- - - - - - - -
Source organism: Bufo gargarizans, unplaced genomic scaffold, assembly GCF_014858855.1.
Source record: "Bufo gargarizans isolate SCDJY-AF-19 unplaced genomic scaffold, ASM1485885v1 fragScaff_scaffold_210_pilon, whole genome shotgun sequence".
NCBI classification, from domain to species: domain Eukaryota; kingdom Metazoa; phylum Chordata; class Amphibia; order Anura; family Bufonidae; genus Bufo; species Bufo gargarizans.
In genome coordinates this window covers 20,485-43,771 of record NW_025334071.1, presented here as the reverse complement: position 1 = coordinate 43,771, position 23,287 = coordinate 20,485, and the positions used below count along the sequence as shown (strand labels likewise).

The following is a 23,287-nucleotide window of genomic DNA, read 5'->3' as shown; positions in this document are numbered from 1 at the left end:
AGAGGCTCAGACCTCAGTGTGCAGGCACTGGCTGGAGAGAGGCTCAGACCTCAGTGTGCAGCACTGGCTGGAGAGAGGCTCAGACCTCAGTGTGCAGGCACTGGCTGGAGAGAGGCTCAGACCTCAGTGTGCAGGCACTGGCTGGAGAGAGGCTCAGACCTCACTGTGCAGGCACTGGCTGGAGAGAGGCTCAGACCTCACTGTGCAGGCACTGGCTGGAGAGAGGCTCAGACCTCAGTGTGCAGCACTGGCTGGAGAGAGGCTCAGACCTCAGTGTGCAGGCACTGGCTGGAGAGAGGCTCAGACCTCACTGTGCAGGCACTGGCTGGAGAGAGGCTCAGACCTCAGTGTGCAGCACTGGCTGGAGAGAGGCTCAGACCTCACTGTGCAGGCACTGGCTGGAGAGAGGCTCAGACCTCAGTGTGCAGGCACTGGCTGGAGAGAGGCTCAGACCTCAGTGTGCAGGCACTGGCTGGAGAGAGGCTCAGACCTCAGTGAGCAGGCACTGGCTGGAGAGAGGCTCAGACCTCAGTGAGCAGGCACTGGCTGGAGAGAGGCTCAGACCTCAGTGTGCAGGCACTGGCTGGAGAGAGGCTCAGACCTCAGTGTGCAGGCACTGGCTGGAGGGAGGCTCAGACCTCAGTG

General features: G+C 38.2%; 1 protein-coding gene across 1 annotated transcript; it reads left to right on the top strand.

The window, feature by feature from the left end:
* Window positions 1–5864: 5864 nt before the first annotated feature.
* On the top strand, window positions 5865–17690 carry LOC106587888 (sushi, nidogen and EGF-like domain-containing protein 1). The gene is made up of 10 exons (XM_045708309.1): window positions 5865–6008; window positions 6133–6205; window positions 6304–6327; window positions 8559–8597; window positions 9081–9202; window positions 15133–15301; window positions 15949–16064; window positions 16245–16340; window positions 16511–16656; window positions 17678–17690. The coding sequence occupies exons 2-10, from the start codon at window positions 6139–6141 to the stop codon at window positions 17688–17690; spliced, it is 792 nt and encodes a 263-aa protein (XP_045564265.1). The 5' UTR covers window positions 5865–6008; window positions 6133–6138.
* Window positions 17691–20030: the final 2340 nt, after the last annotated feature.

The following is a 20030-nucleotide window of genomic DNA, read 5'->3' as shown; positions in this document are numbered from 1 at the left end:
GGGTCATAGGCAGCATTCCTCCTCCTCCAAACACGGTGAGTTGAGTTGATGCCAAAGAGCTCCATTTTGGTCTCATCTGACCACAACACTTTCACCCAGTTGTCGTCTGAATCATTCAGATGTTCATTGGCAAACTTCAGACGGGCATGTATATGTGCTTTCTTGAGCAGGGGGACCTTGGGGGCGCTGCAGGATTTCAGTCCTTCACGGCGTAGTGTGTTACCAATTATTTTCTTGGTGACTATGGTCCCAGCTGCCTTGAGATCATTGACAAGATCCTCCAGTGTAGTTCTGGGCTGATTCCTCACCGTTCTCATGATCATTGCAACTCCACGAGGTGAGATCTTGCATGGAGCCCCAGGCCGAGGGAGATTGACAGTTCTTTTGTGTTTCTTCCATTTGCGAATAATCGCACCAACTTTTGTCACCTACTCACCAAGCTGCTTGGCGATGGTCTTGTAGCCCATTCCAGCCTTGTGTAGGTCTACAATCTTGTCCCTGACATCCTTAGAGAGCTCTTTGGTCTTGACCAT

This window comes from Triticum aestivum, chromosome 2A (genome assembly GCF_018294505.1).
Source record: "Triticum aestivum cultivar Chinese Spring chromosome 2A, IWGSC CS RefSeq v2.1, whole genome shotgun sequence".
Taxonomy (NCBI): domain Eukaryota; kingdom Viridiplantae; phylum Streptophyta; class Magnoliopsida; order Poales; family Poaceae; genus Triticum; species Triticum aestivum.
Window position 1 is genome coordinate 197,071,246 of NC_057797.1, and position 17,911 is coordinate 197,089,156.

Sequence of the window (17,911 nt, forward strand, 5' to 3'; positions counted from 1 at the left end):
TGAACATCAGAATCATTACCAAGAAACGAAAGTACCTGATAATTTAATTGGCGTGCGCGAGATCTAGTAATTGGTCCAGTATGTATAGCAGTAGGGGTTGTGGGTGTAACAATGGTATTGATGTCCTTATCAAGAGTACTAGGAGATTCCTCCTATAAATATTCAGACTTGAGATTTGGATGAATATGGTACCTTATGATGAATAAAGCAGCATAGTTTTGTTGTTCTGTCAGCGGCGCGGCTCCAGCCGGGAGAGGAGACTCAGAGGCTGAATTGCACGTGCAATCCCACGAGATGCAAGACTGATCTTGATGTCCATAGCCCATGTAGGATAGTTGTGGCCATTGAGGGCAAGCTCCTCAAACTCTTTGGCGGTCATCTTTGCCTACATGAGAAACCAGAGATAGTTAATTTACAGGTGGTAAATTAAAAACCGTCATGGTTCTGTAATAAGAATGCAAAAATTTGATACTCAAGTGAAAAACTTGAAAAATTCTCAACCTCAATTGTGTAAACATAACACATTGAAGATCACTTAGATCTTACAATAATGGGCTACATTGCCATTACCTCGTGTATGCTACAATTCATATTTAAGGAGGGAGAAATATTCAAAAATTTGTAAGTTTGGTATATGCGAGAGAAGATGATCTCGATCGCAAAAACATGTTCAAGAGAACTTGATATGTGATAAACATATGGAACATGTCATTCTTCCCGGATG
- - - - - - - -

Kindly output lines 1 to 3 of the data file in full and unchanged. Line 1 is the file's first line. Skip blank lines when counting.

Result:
Source organism: Bufo gargarizans, unplaced genomic scaffold, assembly GCF_014858855.1.
Source record: "Bufo gargarizans isolate SCDJY-AF-19 unplaced genomic scaffold, ASM1485885v1 fragScaff_scaffold_210_pilon, whole genome shotgun sequence".
NCBI classification, from domain to species: domain Eukaryota; kingdom Metazoa; phylum Chordata; class Amphibia; order Anura; family Bufonidae; genus Bufo; species Bufo gargarizans.